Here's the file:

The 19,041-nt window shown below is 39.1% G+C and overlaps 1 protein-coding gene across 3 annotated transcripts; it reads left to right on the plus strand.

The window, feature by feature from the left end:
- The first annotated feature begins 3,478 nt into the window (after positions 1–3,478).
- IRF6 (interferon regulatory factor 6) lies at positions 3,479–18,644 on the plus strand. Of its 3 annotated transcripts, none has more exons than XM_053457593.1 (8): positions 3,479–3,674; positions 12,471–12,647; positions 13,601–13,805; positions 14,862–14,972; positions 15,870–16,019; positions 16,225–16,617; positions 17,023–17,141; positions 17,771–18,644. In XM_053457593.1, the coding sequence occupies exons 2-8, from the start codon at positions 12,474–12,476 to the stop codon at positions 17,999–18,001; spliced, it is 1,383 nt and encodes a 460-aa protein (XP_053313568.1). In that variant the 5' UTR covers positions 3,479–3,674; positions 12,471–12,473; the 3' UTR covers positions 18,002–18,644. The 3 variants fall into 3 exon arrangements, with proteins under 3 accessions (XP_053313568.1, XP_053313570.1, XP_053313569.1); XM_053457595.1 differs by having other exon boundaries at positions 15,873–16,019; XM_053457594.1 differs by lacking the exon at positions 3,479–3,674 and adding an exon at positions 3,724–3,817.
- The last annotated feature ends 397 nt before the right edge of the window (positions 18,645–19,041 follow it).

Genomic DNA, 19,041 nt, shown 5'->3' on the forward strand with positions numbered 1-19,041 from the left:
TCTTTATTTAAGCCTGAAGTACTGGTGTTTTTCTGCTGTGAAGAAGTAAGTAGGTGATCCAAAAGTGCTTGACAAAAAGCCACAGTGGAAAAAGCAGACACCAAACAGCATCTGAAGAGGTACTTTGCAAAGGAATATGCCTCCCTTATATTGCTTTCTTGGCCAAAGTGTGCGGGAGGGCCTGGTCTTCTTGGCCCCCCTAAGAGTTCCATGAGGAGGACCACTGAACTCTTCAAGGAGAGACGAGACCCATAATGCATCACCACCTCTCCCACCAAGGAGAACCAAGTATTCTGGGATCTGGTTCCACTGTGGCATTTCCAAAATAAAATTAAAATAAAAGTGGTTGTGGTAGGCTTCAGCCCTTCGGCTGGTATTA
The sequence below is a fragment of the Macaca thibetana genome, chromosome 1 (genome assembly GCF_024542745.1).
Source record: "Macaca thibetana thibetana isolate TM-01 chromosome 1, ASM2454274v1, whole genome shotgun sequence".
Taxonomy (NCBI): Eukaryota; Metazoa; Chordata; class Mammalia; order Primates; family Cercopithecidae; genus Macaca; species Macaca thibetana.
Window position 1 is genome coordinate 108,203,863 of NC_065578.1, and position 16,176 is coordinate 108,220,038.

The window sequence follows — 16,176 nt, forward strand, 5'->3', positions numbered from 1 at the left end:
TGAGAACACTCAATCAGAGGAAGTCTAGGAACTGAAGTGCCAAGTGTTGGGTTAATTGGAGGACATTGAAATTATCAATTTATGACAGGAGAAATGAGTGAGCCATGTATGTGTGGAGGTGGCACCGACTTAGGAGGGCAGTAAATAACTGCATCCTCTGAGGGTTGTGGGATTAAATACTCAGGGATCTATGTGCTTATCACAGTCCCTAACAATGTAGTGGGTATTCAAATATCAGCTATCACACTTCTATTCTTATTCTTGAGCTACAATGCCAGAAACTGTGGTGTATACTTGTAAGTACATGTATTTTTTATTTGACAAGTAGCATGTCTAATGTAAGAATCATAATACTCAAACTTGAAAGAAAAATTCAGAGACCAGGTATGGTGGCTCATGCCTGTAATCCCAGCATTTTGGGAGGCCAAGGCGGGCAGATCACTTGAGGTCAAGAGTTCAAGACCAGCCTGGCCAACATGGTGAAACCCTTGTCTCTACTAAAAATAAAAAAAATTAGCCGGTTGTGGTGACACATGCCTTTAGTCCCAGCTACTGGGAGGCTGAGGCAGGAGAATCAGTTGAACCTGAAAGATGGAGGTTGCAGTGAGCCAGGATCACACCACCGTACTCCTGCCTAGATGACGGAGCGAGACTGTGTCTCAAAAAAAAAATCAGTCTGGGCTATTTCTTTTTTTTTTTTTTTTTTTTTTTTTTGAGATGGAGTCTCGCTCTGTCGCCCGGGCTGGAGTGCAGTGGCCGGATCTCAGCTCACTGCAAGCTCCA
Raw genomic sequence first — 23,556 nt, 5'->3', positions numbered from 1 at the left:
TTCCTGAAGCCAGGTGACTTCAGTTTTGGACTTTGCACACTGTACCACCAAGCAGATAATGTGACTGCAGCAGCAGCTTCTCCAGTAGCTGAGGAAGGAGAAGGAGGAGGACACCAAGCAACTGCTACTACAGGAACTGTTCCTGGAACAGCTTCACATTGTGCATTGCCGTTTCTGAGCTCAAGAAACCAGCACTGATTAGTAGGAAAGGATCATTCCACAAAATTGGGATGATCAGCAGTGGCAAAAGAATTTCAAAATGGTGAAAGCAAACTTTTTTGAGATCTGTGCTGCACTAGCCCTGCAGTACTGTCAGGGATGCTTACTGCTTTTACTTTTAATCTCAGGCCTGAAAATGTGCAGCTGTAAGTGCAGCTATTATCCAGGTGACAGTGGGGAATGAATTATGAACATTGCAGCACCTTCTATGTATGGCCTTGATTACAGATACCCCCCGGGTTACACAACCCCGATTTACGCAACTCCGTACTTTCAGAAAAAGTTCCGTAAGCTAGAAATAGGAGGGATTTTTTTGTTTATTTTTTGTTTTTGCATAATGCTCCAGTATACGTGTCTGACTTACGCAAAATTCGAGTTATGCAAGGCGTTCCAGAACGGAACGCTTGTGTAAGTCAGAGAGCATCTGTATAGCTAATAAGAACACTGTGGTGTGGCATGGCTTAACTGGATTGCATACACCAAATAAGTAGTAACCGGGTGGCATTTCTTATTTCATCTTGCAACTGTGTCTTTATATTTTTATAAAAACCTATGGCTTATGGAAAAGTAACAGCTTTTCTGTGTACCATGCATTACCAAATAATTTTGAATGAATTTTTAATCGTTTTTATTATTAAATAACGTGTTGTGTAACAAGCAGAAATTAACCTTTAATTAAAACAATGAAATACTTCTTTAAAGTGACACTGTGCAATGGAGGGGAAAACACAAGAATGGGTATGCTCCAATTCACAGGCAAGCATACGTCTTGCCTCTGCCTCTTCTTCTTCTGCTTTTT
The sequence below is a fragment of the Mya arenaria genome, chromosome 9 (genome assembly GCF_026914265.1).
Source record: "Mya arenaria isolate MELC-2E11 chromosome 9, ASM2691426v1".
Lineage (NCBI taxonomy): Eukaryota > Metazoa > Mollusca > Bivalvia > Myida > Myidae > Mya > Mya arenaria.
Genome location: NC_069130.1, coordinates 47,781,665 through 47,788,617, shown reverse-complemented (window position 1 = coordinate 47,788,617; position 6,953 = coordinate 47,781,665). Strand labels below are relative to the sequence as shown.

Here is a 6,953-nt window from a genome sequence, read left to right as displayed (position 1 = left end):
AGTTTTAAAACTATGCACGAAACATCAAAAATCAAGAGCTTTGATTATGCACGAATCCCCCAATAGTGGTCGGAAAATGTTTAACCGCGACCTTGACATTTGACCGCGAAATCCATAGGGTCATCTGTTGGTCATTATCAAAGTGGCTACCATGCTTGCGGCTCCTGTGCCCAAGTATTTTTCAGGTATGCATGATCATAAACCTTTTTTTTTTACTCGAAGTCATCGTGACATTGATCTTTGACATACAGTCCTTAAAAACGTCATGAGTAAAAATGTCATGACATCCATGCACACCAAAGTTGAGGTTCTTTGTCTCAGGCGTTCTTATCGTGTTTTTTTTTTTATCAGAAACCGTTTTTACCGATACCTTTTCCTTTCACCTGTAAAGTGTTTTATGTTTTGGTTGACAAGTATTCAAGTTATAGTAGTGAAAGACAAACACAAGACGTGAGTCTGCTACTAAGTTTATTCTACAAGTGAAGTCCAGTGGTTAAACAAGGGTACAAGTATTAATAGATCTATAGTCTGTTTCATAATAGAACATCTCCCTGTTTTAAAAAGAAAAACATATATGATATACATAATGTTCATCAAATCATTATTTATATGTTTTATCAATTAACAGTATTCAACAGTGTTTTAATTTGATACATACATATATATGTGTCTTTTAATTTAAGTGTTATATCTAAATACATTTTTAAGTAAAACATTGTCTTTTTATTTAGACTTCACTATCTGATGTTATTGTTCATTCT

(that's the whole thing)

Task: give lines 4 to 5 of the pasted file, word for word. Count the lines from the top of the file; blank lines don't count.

- IRF6 (interferon regulatory factor 6) lies at positions 3,479–18,644 on the plus strand. Of its 3 annotated transcripts, none has more exons than XM_053457593.1 (8): positions 3,479–3,674; positions 12,471–12,647; positions 13,601–13,805; positions 14,862–14,972; positions 15,870–16,019; positions 16,225–16,617; positions 17,023–17,141; positions 17,771–18,644. In XM_053457593.1, the coding sequence occupies exons 2-8, from the start codon at positions 12,474–12,476 to the stop codon at positions 17,999–18,001; spliced, it is 1,383 nt and encodes a 460-aa protein (XP_053313568.1). In that variant the 5' UTR covers positions 3,479–3,674; positions 12,471–12,473; the 3' UTR covers positions 18,002–18,644. The 3 variants fall into 3 exon arrangements, with proteins under 3 accessions (XP_053313568.1, XP_053313570.1, XP_053313569.1); XM_053457595.1 differs by having other exon boundaries at positions 15,873–16,019; XM_053457594.1 differs by lacking the exon at positions 3,479–3,674 and adding an exon at positions 3,724–3,817.
- The last annotated feature ends 397 nt before the right edge of the window (positions 18,645–19,041 follow it).